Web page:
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A New Era for Tastes and Scents: Protecting AI-Generated Recipes and Perfume

April Xu and Grace Wang of our US IP Litigation practice discuss how to protect recipes and fragrances in a new world of AI creation.

Food and perfume are two simple pleasures in life that invoke two senses: taste and smell. As much as both are linked with personal preferences and memories, the AI revolution has found a way to make its (impersonal) mark in both spaces. AI’s role in creating new recipes for both food and fragrance begs the question: how can companies in these industries that have started employing AI best protect their intellectual property rights?

How is AI used to generate recipes and fragrances?

As early as 2011, IBM employed computational creativity in its AI-powered cooking app, Chef Watson, which selects or combines ingredients to create what the AI considers to have high levels of surprise, pleasantness, and synergy. Since then, several companies promoting AI-generated recipes have debuted, including DishGen, cookAIfood, and Let’s Foodie. Simply enter the desired ingredients, recipe ideas, cuisine types, or dietary preferences, and receive AI-crafted, tailor-made recipes.

Often the textbook illustration of trade secret, Coca-Cola (which boasts a famously secretive formula) has recently enlisted AI’s help to create new flavors and packaging designs. Visitors to the World of Coca-Cola in Atlanta, GA often remark at the sheer creativity behind the seemingly endless number of Coca-Cola’s adventurous flavors. With AI’s help, Coca-Cola continues experimenting with various limited-edition beverages having “mystery tastes” involving “vague, futuristic concepts and undisclosed flavors.” 

On the scent side, IBM has partnered with Symrise to develop a scent algorithm “Philyra” for perfume products. Philyra has been analogized to an apprentice continuously learning from perfume masters, by studying existing fragrance formulas and analyzing those ingredients in relation to datasets including geography and customer age. Other companies are leveraging AI to create new fragrances: Givaudan uses an AI tool “Carto” to produce instant samples using a computationally determined formula, EveryHuman uses algorithmic perfumery to generate scent recipes based on a user’s responses to a questionnaire, and No Ordinary Scent uses AI to create scents based on images.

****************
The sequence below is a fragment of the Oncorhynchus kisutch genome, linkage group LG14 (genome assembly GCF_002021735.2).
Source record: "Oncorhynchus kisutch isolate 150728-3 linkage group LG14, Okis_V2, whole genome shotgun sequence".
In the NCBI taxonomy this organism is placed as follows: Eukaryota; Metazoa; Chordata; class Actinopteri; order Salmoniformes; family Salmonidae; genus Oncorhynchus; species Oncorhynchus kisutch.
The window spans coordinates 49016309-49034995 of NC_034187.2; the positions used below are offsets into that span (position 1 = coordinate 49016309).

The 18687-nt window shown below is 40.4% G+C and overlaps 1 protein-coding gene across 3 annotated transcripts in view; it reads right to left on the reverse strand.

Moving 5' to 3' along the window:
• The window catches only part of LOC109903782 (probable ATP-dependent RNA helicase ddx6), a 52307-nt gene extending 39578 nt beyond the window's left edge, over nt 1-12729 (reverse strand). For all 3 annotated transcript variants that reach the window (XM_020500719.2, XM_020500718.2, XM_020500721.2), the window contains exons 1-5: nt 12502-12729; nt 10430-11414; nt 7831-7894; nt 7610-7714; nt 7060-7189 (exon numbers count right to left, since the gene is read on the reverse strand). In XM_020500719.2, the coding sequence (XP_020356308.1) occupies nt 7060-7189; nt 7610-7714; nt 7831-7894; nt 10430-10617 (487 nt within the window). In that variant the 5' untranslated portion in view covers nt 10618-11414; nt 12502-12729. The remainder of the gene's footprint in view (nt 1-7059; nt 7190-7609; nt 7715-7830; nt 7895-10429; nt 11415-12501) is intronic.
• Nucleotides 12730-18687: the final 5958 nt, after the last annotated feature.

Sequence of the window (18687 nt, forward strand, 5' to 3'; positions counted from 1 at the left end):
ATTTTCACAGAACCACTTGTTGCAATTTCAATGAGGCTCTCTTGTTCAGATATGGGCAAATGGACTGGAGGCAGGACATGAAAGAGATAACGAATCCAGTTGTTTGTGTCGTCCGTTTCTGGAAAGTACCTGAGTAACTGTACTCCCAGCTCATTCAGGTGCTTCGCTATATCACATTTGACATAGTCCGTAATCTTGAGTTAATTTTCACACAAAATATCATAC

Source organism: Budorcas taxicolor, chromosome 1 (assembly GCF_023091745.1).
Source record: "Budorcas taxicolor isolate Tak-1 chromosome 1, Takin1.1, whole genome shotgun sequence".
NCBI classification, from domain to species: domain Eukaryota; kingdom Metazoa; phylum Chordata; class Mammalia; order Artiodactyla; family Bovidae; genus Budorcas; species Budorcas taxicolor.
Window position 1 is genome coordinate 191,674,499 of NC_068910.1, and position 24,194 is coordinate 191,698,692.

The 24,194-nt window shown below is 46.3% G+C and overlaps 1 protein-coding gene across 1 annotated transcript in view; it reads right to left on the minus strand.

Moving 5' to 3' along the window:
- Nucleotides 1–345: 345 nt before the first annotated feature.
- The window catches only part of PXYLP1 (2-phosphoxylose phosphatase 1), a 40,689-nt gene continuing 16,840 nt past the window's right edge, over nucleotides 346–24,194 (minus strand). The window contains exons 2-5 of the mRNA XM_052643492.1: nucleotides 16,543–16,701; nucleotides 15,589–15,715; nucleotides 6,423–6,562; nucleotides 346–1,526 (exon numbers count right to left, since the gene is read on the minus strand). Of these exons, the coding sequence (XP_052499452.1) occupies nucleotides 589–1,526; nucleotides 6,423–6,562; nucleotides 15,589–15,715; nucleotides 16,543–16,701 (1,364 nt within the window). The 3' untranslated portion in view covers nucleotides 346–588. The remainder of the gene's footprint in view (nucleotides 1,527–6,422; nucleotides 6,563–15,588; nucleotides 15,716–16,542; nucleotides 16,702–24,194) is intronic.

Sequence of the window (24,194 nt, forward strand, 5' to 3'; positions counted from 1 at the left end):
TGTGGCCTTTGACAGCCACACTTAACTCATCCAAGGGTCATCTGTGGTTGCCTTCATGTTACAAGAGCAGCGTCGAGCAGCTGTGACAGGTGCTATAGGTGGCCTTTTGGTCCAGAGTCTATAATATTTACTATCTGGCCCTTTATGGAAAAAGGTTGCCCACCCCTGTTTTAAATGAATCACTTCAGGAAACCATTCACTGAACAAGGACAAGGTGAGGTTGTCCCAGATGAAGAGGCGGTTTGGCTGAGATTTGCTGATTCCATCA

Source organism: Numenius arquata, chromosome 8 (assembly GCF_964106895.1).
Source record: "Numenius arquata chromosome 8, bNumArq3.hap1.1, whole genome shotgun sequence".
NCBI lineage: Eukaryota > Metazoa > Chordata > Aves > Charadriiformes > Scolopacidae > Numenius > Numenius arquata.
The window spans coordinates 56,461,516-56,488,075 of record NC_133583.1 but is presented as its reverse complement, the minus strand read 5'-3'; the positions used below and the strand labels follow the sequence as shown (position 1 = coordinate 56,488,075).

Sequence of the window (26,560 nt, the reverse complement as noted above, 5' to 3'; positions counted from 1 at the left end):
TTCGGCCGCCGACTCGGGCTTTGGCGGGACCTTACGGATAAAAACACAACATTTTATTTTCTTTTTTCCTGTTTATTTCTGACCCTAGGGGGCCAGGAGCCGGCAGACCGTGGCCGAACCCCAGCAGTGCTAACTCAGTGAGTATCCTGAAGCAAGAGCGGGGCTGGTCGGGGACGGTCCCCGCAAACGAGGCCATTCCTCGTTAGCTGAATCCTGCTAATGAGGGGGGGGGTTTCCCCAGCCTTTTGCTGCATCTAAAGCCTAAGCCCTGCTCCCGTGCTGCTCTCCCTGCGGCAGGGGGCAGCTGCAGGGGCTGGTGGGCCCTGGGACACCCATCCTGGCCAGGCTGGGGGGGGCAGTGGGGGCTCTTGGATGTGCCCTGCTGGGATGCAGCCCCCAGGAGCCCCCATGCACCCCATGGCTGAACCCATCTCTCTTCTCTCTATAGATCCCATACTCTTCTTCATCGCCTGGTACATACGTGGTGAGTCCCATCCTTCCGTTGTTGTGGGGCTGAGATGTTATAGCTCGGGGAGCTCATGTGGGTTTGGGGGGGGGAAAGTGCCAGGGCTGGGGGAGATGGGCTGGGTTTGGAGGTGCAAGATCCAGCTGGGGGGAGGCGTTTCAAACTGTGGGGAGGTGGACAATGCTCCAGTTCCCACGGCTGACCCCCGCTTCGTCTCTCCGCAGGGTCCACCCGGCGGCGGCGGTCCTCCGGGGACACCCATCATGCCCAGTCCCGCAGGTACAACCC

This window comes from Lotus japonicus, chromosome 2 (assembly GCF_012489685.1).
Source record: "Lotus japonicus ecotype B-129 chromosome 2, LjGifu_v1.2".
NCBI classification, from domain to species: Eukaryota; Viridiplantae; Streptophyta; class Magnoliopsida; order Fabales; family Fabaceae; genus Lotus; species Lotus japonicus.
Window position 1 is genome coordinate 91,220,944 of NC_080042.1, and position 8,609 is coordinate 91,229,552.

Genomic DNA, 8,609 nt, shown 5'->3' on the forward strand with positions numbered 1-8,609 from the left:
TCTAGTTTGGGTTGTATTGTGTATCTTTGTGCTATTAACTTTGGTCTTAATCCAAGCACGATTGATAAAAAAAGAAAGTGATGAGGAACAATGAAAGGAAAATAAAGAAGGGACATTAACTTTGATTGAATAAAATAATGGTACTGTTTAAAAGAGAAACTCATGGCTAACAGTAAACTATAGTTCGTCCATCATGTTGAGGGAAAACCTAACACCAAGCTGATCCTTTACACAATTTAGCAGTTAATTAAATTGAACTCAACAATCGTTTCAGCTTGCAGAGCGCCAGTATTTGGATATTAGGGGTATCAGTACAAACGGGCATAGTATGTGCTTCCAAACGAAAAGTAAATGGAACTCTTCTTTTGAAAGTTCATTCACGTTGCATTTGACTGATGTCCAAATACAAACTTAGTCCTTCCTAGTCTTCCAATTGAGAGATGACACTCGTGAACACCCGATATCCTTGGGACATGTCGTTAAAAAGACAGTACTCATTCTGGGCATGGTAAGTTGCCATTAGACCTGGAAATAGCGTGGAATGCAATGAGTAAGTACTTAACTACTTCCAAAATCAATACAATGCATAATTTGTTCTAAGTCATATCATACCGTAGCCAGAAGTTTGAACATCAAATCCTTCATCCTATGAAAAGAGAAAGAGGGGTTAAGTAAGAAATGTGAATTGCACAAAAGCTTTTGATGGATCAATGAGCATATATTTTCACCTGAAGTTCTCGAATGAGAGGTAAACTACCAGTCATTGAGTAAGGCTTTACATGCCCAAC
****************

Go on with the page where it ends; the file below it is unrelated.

What can we learn from AI-assisted drug discovery?

There has been much focus on the use of machine learning and AI to assist drug discovery, and the underlying principles for protection AI-generated creations for drugs are also applicable to foods and fragrances. For each, AI augments or assists human creativity and innovation, or it can generate new and valuable creations all on its own. There remain challenges and open questions regarding how to best protect such AI-generated creations as well as the AI itself. Companies using AI for food- or fragrance-creation should consider protection strategies utilized by pharmaceutical companies using AI.